The Supreme Court on Friday reiterated that its September 2018 verdict on the entry of women into the Sabarimala temple was not the last word on the subject. The court also declined to direct the Kerala government to provide safe passage to women devotees who wanted to pray at the Sabarimala temple.
“The court does not want to instigate violence at the temple. The law and order situation may be compromised if the court rules in favour of the petitioner… the situation should not become explosive,” a bench headed by Chief Justice S A Bobde said on Friday while passing order on a petition filed by two women, Bindu Ammini and Rahna Fathima. Both the women petitioners wanted the court to direct the state government to give protection as they try to make their way into the Sabarimala temple. The former had tried to enter the Sabarimala temple on November 26, a few days after it opened for the annual pilgrimage season. She was met with a pepper stray attack by Ayyappa devotees.
When senior advocate Colin Gonsalves appearing for the petitioner said that Ammini had been denied entry into the Sabarimala temple by the Kerala government, CJI Bobde said, “We do not want any violence. There is a judgement but it is definitely not the last one.”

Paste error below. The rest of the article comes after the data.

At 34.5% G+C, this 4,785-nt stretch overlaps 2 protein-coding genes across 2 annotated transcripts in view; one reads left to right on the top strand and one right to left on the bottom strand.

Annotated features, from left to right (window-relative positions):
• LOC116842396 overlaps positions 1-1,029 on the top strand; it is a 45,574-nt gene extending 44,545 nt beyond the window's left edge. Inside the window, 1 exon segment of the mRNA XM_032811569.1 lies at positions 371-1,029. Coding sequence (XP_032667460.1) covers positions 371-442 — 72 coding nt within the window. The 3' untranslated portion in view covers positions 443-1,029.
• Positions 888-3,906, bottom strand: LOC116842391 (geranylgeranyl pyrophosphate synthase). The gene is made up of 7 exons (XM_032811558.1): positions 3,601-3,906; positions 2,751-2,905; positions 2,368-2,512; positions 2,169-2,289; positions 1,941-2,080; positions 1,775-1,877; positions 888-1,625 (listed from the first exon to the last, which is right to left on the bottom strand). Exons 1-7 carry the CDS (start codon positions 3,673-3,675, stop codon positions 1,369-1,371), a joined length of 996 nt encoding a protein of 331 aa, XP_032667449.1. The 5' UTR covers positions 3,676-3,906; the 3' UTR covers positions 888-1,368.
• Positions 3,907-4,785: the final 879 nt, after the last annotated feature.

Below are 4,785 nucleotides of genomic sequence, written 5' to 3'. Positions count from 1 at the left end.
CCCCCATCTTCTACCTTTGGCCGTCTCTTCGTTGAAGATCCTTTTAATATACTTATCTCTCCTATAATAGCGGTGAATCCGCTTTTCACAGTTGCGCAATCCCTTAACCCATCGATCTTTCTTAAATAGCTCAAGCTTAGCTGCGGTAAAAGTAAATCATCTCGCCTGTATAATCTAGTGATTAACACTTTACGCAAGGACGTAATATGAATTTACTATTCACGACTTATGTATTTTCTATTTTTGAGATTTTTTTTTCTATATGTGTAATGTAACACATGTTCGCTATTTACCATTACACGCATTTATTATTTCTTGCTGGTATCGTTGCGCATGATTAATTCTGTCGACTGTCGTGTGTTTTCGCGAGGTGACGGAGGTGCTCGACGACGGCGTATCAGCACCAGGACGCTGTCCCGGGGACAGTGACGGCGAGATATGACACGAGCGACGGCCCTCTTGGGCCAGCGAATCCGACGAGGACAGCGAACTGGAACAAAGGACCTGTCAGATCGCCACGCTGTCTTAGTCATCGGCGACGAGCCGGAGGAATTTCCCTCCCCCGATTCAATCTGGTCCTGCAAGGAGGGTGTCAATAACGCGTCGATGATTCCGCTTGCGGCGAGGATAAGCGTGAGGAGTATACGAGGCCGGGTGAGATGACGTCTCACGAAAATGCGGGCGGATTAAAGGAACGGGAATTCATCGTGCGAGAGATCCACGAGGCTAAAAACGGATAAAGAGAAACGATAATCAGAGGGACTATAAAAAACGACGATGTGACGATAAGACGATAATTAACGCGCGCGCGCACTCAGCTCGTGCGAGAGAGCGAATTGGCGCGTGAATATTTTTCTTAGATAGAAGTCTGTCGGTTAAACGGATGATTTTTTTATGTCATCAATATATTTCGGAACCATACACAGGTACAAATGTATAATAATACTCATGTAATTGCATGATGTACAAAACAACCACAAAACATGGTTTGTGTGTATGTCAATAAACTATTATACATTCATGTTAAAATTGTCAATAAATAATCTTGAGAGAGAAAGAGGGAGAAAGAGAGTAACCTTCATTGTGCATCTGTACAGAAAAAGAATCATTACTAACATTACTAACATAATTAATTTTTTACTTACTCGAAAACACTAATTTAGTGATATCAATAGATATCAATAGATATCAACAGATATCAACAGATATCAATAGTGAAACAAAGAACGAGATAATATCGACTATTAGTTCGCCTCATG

Senior Advocate Indira Jaising also appearing for the petitioners said, “We are all here to avoid violence and we do not encourage violence. I am representing a woman Bindu who also happens to be a Dalit. She entered the temple without any violence, after the judgement was passed.”
She added, “We are basing our claim on an operative order.”
CJI Bobde replied, “We are exercising discretion in not passing an order in your case. We are not passing any order that she may not enter the temple. It is simply that we are not passing any order.”
When Jaising asked that the review petition be listed at the earliest possible date, CJI Bobde ordered that it be listed earliest after the decision of the seven member constitution bench.
The Supreme Court in September last year in a majority verdict, 4:1, had permitted women of all age groups to visit the Sabarimala temple. The court had said that bias on biological grounds was an infringement of fundamental rights like the Right to Equality. In November this year, the SC had accepted a batch of 65 review petitions against the 2018 verdict and said a larger bench will hear the matter.
—India Legal Bureau